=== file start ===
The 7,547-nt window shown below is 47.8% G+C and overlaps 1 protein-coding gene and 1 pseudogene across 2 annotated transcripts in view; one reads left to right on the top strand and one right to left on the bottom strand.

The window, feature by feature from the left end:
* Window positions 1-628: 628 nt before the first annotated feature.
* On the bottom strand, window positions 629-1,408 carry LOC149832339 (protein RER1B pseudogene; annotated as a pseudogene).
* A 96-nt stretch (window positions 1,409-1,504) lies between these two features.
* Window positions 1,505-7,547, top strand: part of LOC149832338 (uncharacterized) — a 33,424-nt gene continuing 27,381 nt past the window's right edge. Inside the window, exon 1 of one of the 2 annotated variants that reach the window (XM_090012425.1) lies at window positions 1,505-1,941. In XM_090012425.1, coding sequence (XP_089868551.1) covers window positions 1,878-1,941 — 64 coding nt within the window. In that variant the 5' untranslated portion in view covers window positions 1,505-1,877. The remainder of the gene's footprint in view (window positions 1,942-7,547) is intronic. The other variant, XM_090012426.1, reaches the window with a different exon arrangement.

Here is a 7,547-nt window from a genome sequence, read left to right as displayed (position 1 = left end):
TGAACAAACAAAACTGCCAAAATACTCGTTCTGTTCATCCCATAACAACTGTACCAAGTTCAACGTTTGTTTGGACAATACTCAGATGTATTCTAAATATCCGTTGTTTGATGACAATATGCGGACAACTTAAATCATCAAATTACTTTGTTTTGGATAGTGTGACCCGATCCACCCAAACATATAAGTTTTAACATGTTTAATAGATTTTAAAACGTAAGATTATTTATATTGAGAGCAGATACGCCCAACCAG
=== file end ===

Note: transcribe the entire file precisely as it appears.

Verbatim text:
The 7,547-nt window shown below is 47.8% G+C and overlaps 1 protein-coding gene and 1 pseudogene across 2 annotated transcripts in view; one reads left to right on the top strand and one right to left on the bottom strand.

The window, feature by feature from the left end:
* Window positions 1-628: 628 nt before the first annotated feature.
* On the bottom strand, window positions 629-1,408 carry LOC149832339 (protein RER1B pseudogene; annotated as a pseudogene).
* A 96-nt stretch (window positions 1,409-1,504) lies between these two features.
* Window positions 1,505-7,547, top strand: part of LOC149832338 (uncharacterized) — a 33,424-nt gene continuing 27,381 nt past the window's right edge. Inside the window, exon 1 of one of the 2 annotated variants that reach the window (XM_090012425.1) lies at window positions 1,505-1,941. In XM_090012425.1, coding sequence (XP_089868551.1) covers window positions 1,878-1,941 — 64 coding nt within the window. In that variant the 5' untranslated portion in view covers window positions 1,505-1,877. The remainder of the gene's footprint in view (window positions 1,942-7,547) is intronic. The other variant, XM_090012426.1, reaches the window with a different exon arrangement.

Here is a 7,547-nt window from a genome sequence, read left to right as displayed (position 1 = left end):
TGAACAAACAAAACTGCCAAAATACTCGTTCTGTTCATCCCATAACAACTGTACCAAGTTCAACGTTTGTTTGGACAATACTCAGATGTATTCTAAATATCCGTTGTTTGATGACAATATGCGGACAACTTAAATCATCAAATTACTTTGTTTTGGATAGTGTGACCCGATCCACCCAAACATATAAGTTTTAACATGTTTAATAGATTTTAAAACGTAAGATTATTTATATTGAGAGCAGATACGCCCAACCAG